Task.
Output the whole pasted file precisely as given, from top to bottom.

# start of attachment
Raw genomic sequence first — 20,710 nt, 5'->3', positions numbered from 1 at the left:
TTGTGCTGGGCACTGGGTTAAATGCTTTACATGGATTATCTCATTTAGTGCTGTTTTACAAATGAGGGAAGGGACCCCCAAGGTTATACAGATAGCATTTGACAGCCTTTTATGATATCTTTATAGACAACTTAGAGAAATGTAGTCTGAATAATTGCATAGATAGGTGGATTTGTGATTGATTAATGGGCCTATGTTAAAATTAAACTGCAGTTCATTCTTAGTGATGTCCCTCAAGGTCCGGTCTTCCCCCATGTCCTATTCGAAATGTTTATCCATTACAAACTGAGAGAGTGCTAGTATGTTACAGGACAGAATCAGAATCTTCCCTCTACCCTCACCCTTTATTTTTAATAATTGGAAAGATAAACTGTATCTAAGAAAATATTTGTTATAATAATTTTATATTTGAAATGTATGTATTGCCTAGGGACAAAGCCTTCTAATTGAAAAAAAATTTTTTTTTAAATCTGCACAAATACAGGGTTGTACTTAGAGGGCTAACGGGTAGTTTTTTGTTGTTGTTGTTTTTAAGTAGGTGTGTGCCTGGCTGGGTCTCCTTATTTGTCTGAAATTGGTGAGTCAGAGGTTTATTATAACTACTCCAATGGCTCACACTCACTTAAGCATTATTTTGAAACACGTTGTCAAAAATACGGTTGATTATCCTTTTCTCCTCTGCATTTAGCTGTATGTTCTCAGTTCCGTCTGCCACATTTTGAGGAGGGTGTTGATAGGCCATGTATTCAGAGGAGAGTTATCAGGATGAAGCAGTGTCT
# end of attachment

Raw genomic sequence first — 20,710 nt, 5'->3', positions numbered from 1 at the left:
TTGTGCTGGGCACTGGGTTAAATGCTTTACATGGATTATCTCATTTAGTGCTGTTTTACAAATGAGGGAAGGGACCCCCAAGGTTATACAGATAGCATTTGACAGCCTTTTATGATATCTTTATAGACAACTTAGAGAAATGTAGTCTGAATAATTGCATAGATAGGTGGATTTGTGATTGATTAATGGGCCTATGTTAAAATTAAACTGCAGTTCATTCTTAGTGATGTCCCTCAAGGTCCGGTCTTCCCCCATGTCCTATTCGAAATGTTTATCCATTACAAACTGAGAGAGTGCTAGTATGTTACAGGACAGAATCAGAATCTTCCCTCTACCCTCACCCTTTATTTTTAATAATTGGAAAGATAAACTGTATCTAAGAAAATATTTGTTATAATAATTTTATATTTGAAATGTATGTATTGCCTAGGGACAAAGCCTTCTAATTGAAAAAAAATTTTTTTTTAAATCTGCACAAATACAGGGTTGTACTTAGAGGGCTAACGGGTAGTTTTTTGTTGTTGTTGTTTTTAAGTAGGTGTGTGCCTGGCTGGGTCTCCTTATTTGTCTGAAATTGGTGAGTCAGAGGTTTATTATAACTACTCCAATGGCTCACACTCACTTAAGCATTATTTTGAAACACGTTGTCAAAAATACGGTTGATTATCCTTTTCTCCTCTGCATTTAGCTGTATGTTCTCAGTTCCGTCTGCCACATTTTGAGGAGGGTGTTGATAGGCCATGTATTCAGAGGAGAGTTATCAGGATGAAGCAGTGTCT